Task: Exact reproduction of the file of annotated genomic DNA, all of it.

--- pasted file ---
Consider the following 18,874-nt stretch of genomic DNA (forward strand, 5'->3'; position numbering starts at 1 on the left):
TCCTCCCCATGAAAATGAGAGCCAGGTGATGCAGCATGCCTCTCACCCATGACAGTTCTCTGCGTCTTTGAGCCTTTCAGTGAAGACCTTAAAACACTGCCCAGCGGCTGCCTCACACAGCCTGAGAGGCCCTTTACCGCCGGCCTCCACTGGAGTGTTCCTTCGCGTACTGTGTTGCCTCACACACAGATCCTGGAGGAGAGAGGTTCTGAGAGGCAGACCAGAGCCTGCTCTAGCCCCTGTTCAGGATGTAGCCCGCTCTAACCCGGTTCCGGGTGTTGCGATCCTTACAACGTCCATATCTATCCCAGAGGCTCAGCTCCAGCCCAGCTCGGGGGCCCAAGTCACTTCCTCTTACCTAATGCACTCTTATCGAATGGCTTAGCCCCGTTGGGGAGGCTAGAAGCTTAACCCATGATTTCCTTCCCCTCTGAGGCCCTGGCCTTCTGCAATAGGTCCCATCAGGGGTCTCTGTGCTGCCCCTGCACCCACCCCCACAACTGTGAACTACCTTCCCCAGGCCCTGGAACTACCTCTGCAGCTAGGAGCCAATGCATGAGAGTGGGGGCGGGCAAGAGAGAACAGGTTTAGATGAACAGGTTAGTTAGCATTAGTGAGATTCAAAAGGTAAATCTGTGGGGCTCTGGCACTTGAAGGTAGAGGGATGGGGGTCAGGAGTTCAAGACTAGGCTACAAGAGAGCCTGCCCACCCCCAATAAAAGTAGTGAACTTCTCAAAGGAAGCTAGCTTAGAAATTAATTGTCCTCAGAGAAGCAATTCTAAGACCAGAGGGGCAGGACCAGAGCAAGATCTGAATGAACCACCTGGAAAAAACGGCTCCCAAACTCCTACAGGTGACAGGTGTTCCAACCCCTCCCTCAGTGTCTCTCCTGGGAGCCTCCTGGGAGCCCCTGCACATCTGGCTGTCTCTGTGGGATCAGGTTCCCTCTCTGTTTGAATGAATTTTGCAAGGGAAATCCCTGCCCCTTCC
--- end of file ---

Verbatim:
Consider the following 18,874-nt stretch of genomic DNA (forward strand, 5'->3'; position numbering starts at 1 on the left):
TCCTCCCCATGAAAATGAGAGCCAGGTGATGCAGCATGCCTCTCACCCATGACAGTTCTCTGCGTCTTTGAGCCTTTCAGTGAAGACCTTAAAACACTGCCCAGCGGCTGCCTCACACAGCCTGAGAGGCCCTTTACCGCCGGCCTCCACTGGAGTGTTCCTTCGCGTACTGTGTTGCCTCACACACAGATCCTGGAGGAGAGAGGTTCTGAGAGGCAGACCAGAGCCTGCTCTAGCCCCTGTTCAGGATGTAGCCCGCTCTAACCCGGTTCCGGGTGTTGCGATCCTTACAACGTCCATATCTATCCCAGAGGCTCAGCTCCAGCCCAGCTCGGGGGCCCAAGTCACTTCCTCTTACCTAATGCACTCTTATCGAATGGCTTAGCCCCGTTGGGGAGGCTAGAAGCTTAACCCATGATTTCCTTCCCCTCTGAGGCCCTGGCCTTCTGCAATAGGTCCCATCAGGGGTCTCTGTGCTGCCCCTGCACCCACCCCCACAACTGTGAACTACCTTCCCCAGGCCCTGGAACTACCTCTGCAGCTAGGAGCCAATGCATGAGAGTGGGGGCGGGCAAGAGAGAACAGGTTTAGATGAACAGGTTAGTTAGCATTAGTGAGATTCAAAAGGTAAATCTGTGGGGCTCTGGCACTTGAAGGTAGAGGGATGGGGGTCAGGAGTTCAAGACTAGGCTACAAGAGAGCCTGCCCACCCCCAATAAAAGTAGTGAACTTCTCAAAGGAAGCTAGCTTAGAAATTAATTGTCCTCAGAGAAGCAATTCTAAGACCAGAGGGGCAGGACCAGAGCAAGATCTGAATGAACCACCTGGAAAAAACGGCTCCCAAACTCCTACAGGTGACAGGTGTTCCAACCCCTCCCTCAGTGTCTCTCCTGGGAGCCTCCTGGGAGCCCCTGCACATCTGGCTGTCTCTGTGGGATCAGGTTCCCTCTCTGTTTGAATGAATTTTGCAAGGGAAATCCCTGCCCCTTCC